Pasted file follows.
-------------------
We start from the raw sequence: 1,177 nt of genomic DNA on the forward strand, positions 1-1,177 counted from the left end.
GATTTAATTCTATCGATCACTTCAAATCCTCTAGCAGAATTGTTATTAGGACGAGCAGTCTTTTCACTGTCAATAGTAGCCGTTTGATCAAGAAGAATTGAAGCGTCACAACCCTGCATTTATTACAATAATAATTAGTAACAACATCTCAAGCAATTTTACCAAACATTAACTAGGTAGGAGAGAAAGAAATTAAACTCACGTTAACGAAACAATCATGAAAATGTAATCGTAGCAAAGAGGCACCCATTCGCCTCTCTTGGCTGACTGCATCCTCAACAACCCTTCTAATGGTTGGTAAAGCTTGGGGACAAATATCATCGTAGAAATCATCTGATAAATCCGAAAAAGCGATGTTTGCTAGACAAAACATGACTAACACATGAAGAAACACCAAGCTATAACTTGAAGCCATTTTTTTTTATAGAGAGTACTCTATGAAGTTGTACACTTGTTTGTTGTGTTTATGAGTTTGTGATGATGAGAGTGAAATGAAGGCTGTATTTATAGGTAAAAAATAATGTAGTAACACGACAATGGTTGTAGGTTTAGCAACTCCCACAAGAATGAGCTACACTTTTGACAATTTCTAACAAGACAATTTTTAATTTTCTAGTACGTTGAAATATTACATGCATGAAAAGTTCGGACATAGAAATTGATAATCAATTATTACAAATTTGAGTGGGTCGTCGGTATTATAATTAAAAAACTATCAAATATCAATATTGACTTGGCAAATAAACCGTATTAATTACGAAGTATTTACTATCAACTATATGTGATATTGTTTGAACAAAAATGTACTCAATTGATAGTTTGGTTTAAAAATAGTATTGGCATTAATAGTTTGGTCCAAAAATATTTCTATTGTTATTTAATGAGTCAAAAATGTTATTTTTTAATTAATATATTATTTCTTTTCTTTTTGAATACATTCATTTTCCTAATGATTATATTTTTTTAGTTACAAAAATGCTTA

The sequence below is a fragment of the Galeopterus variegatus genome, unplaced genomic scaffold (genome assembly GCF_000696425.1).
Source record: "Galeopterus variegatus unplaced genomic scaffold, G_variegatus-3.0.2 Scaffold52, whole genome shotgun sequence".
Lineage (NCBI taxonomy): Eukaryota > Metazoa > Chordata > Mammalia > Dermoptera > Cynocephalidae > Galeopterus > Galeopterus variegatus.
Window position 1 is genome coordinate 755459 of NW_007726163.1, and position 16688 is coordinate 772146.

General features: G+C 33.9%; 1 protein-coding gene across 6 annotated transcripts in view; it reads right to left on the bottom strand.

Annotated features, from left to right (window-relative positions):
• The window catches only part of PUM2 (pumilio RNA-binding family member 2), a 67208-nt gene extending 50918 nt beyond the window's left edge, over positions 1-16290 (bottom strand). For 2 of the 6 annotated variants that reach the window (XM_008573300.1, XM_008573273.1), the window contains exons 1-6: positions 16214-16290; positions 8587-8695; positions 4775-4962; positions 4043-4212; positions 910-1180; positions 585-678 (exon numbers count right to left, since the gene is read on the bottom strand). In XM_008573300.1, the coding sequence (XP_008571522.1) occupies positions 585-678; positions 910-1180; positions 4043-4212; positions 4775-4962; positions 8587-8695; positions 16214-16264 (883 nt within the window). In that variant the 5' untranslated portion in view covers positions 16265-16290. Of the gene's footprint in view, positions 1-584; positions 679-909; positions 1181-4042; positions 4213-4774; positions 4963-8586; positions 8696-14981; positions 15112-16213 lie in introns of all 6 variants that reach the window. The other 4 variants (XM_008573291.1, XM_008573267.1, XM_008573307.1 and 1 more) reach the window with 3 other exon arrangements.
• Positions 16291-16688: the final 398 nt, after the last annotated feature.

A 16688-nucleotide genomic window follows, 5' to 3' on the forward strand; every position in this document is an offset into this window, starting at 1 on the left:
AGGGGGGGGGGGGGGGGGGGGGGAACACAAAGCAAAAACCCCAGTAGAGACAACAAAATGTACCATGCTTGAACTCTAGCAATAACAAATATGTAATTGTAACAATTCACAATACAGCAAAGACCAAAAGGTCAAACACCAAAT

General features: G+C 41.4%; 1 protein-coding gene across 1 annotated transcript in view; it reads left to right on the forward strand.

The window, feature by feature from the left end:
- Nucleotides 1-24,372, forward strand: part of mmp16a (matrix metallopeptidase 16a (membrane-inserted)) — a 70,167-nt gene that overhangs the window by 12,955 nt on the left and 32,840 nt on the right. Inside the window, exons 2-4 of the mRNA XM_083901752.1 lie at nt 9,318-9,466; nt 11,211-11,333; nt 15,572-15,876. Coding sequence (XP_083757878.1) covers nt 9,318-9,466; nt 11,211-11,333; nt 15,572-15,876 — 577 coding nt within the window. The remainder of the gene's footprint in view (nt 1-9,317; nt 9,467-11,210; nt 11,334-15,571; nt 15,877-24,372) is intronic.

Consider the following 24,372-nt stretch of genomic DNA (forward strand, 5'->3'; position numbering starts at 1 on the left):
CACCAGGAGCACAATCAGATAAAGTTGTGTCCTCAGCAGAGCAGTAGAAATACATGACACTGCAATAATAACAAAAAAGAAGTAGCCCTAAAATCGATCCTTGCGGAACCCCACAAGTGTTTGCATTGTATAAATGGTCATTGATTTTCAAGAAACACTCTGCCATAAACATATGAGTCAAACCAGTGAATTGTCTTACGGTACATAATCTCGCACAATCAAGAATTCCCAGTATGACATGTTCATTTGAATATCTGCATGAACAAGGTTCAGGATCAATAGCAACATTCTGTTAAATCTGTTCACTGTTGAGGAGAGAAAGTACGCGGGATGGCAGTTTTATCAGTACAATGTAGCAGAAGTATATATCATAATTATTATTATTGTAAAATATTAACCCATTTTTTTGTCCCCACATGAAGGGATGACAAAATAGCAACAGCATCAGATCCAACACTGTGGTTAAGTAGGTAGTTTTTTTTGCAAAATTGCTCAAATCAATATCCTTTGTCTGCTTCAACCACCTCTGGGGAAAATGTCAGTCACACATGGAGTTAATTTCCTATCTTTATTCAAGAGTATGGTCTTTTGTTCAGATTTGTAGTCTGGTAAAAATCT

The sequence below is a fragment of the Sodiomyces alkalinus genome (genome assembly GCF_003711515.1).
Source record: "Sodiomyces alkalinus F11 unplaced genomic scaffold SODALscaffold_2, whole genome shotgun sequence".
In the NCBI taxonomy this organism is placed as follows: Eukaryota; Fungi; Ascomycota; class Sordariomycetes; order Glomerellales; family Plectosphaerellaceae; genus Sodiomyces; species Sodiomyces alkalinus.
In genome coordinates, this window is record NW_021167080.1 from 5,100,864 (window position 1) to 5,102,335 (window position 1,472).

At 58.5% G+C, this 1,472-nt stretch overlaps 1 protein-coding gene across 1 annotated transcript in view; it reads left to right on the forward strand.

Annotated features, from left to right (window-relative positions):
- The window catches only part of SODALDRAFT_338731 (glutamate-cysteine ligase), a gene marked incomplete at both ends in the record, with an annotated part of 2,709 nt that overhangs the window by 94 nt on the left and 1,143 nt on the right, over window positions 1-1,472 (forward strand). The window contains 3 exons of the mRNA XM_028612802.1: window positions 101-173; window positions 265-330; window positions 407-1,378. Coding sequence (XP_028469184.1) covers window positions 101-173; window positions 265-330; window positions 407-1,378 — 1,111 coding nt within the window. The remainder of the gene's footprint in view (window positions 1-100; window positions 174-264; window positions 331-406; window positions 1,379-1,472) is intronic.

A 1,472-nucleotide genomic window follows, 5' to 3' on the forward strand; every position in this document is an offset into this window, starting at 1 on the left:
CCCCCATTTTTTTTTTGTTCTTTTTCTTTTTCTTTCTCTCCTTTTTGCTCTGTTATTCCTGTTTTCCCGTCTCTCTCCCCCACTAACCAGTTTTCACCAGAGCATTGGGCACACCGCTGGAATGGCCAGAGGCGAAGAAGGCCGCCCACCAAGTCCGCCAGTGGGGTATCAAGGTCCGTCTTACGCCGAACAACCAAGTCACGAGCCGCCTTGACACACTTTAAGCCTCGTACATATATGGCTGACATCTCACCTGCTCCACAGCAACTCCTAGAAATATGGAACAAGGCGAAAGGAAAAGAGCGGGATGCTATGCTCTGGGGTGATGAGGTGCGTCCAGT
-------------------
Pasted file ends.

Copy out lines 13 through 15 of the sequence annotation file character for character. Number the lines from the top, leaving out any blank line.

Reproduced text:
General features: G+C 41.4%; 1 protein-coding gene across 1 annotated transcript in view; it reads left to right on the forward strand.

The window, feature by feature from the left end:
- Nucleotides 1-24,372, forward strand: part of mmp16a (matrix metallopeptidase 16a (membrane-inserted)) — a 70,167-nt gene that overhangs the window by 12,955 nt on the left and 32,840 nt on the right. Inside the window, exons 2-4 of the mRNA XM_083901752.1 lie at nt 9,318-9,466; nt 11,211-11,333; nt 15,572-15,876. Coding sequence (XP_083757878.1) covers nt 9,318-9,466; nt 11,211-11,333; nt 15,572-15,876 — 577 coding nt within the window. The remainder of the gene's footprint in view (nt 1-9,317; nt 9,467-11,210; nt 11,334-15,571; nt 15,877-24,372) is intronic.